Dr. Katherine Lininger, Assistant Professor, is a fluvial geomorphologist who studies the interactions between geomorphic (physical) and ecological processes in rivers and floodplains. She is particularly interested in the influence of river and floodplain processes on the flux and storage of organic carbon in floodplain soil and dead, downed large wood. Dr. Lininger also focuses on the interactions between downed large wood, vegetation, and geomorphic processes. She recently received a $407,205 grant from the National Science Foundation titled, "Floodplain ecogeomorphic processes: interactions between floodplain forest characteristics, wood accumulations, and hydrogeomorphology”. Dr. Lininger’s collaborators on the project include Dr. Virginia Ruiz-Villanueva at the University of Lausanne, Switzerland, and Jeff Marr at the St. Anthony Falls Laboratory at the University of Minnesota.
Downed, dead wood on the floodplain and in river channels influences physical processes and provides ecological benefits. For example, wood influences how water flows and where sediment is deposited, creates habitat for biota, and is a source of carbon and nutrients to floodplain soil. Previous work has focused on wood in river channels, but understanding wood dynamics on floodplains is a new frontier in geomorphic research. In addition, numerical modeling of wood transport and deposition has only recently been developed.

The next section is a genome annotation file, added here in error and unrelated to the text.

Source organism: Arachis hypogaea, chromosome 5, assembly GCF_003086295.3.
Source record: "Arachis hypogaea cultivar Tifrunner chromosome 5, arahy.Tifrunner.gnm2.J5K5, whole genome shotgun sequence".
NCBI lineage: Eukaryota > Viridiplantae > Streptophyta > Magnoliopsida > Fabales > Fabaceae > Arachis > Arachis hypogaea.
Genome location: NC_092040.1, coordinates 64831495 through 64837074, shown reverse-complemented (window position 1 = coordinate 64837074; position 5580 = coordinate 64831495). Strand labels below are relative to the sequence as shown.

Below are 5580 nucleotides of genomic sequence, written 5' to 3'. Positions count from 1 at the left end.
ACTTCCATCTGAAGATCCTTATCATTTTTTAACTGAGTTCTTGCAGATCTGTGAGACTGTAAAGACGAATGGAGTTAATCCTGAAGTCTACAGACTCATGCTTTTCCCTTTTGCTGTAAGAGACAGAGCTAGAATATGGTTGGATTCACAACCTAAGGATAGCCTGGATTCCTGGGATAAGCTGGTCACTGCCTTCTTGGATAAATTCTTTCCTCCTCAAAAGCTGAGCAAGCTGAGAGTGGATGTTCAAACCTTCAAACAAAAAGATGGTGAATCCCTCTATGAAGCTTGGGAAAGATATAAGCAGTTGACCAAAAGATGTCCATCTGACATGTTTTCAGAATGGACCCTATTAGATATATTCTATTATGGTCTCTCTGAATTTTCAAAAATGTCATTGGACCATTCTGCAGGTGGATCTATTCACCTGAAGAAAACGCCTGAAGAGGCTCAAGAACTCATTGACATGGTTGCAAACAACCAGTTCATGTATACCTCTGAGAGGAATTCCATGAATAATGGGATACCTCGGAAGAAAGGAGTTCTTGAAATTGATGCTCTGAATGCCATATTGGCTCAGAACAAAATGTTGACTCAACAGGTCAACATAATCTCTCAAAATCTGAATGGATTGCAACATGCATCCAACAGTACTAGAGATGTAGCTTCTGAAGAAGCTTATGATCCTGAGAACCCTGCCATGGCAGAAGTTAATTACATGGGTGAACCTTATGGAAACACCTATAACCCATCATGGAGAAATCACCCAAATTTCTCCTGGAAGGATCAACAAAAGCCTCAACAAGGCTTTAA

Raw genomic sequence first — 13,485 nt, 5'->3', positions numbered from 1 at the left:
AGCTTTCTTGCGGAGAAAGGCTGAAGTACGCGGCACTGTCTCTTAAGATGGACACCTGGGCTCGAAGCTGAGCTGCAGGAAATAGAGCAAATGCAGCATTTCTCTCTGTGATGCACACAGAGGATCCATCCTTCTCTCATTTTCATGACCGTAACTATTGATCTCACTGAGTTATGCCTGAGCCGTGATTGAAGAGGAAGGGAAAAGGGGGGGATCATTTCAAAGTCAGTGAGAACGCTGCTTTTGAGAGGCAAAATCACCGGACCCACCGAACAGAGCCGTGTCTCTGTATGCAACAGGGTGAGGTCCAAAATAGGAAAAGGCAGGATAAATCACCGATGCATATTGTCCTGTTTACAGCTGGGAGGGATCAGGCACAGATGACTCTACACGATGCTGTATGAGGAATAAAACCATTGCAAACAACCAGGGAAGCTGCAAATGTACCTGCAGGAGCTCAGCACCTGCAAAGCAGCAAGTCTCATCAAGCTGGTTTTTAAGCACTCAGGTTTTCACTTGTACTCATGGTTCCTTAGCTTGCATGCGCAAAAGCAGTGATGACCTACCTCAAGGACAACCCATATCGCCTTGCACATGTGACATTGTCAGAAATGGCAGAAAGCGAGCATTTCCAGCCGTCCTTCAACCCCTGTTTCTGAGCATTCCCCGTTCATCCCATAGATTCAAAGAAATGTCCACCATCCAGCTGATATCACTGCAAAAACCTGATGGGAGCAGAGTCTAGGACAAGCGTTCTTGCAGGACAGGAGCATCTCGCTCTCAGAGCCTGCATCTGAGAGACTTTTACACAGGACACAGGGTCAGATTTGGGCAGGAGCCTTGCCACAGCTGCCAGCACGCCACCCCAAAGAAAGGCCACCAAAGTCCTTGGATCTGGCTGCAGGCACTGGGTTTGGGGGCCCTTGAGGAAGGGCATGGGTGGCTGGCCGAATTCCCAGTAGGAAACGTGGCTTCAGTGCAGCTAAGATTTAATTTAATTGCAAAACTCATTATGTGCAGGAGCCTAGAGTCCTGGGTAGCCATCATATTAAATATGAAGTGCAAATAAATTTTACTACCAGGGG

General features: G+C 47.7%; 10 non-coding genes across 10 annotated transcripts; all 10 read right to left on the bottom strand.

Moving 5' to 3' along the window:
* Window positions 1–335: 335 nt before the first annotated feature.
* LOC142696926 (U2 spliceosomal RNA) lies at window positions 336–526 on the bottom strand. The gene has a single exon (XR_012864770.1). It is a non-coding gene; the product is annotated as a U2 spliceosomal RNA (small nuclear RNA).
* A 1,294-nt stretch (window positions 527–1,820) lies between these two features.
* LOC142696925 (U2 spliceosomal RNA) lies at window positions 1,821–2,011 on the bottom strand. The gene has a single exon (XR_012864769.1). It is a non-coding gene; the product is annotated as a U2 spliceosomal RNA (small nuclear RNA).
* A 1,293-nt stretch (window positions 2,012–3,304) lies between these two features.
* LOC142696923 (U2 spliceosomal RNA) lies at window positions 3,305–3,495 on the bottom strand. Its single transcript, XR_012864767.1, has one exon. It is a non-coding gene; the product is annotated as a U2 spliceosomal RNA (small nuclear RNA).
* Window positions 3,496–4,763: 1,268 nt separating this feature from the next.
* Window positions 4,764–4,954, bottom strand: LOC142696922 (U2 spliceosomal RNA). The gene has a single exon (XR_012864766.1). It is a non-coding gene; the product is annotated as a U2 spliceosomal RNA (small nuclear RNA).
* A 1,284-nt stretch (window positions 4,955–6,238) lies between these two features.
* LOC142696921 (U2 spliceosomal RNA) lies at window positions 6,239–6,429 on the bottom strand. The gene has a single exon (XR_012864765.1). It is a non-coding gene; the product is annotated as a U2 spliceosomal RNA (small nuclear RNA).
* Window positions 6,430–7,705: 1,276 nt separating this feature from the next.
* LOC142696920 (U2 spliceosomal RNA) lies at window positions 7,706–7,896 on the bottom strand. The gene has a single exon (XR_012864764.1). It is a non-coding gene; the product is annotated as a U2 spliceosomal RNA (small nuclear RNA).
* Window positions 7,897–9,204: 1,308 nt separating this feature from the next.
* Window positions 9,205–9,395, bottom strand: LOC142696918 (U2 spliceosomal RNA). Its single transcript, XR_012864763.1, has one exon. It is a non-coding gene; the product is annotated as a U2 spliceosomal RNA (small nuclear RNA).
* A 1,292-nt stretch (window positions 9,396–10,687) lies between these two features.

Dr. Lininger and collaborators plan to use scaled physical models of rivers and floodplains (flumes), numerical modelling, and field observations to determine how flooding, floodplain forest stand characteristics, and physical characteristics of rivers and floodplains cause the deposition of wood onto floodplains. Their work will also assess how wood is transported from floodplains back to the river channel. They plan to disseminate their results to management agencies and restoration groups in the US and Europe that are incorporating floodplain wood into efforts to enhance floodplain ecosystem functioning and habitat creation. Dr. Lininger will also develop K-12, undergraduate, and graduate level laboratory assignments and lessons on floodplain dynamics. The grant is supporting the purchase of a stream table, which is a flume that can be used for teaching. Dr. Lininger will use this stream table in physical geography courses, expanding the types of laboratory activities offered in departmental courses. She will also work with CU Science Discovery, an educational outreach organization at CU Boulder, to attend outreach events and develop interactive activities demonstrating river and floodplain dynamics and the important role of wood in creating habitat for biota.